Unemployment in Black Cities: Loop21 Explores Los Angeles
As part of our continuing series, we look at black unemployment in “La La Land."
Even locals will admit that Los Angeles is a hard city to get a proper grip on. Unlike older American municipalities, it resists easy identification and characterization. This is largely because of its unusual history and geography; essentially, it’s a crazy-quilt of decentralized communities bundled together in a single loose, sprawling entity.
Combine that with a dense population composed of every nationality imaginable, and you’ve got a thick ethnic soup. In most parts of the city, it’s rare to be among a crowd that consists of only a single race of people. That said, certain communities make up the bulk of the population in big neighborhoods. East L.A., for example, is host to much of the city’s considerable Hispanic population (much of this, in turn, is comprised of Mexican immigrants or their direct descendants). The black community, meanwhile, still makes up the bulk of the population of South Central (or South L.A., as the city’s trying to rebrand the area).
L.A. is a city for strivers, a big and famous place where people come to succeed. Like many of the world’s major cities, that means a huge and ever-growing population. Los Angeles County (which encompasses nearby communities like Malibu and Long Beach that are separate from the county’s namesake city) had a population of 9.8 million souls according to the 2010 census. This was a 3% increase over the figure for the year 2000. That might not sound like much, but in absolute terms that meant an increase of around 400,000 people. Averaged out, 40,000 people every year arrive in the L.A. area.
[ALSO READ: Unemployment in Black Cities: NYC]
Considering that, it’s no wonder the city doesn’t have enough jobs to employ them all. It’s historically lagged considerably behind the national unemployment rate (as has California as a whole). Things are no different now, even in our current atmosphere of gradual recovery. This past March, L.A. County unemployment stood at 11.8%, which was quite a distance above the 8.2% national level. The former rate was an improvement over that of the same period last year, but not a big one – it stood at 12.2% at that point.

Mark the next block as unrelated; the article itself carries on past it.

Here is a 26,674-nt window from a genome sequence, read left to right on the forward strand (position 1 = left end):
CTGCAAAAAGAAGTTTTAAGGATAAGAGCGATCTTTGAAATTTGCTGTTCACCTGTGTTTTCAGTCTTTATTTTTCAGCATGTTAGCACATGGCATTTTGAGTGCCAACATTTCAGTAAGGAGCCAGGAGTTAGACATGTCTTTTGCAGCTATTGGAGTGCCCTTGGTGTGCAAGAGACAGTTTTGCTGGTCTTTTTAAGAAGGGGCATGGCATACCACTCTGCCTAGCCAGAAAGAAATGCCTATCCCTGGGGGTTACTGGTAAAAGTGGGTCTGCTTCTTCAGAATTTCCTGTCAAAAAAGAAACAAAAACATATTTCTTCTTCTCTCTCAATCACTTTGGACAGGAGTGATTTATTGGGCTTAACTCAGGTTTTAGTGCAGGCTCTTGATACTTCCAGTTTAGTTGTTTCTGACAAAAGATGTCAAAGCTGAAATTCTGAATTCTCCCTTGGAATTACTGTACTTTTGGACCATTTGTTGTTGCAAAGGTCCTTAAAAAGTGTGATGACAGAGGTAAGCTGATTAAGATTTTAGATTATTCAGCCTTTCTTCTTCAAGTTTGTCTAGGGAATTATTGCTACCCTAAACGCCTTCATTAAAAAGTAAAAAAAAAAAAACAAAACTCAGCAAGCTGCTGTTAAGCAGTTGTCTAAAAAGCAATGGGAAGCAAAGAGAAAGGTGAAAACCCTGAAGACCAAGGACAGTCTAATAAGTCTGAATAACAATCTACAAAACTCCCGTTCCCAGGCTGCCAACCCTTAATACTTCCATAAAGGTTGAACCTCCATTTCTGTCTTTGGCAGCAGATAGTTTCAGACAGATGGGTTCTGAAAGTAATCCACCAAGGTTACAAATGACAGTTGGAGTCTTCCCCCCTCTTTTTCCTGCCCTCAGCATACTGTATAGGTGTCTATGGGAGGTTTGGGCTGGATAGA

A lack of jobs hits the African-American community hard, particularly when the little work that’s available melts away. According to the Economic Policy Institute, L.A. County’s black unemployment rate was a relatively reasonable 8.3% in the pre-recession year of 2007. As the economic slowdown started to bite, jobs were lost exponentially. The number ballooned to an even 15% in 2009 and to nearly 20% one year later. That year-on-year percentage point decline was the worst among the more than 30 cities surveyed by the Institute.
Historically, L.A.’s African-American population has been large, poor, and isolated. These factors strongly contributed to the Watts riots in 1965 and the civil unrest of 1992. Both took place in South Central.
Since those dark days, relations with the police (another big factor in the rioting) have improved, as have the community’s upward mobility and job prospects. But unemployment is still a problem in L.A., and when the city’s economy sneezes the black community catches the cold. The city can be a very pleasant one to live in, with its balmy weather and pretty beaches, but that can turn into Hell for people out of work seeking their next paycheck.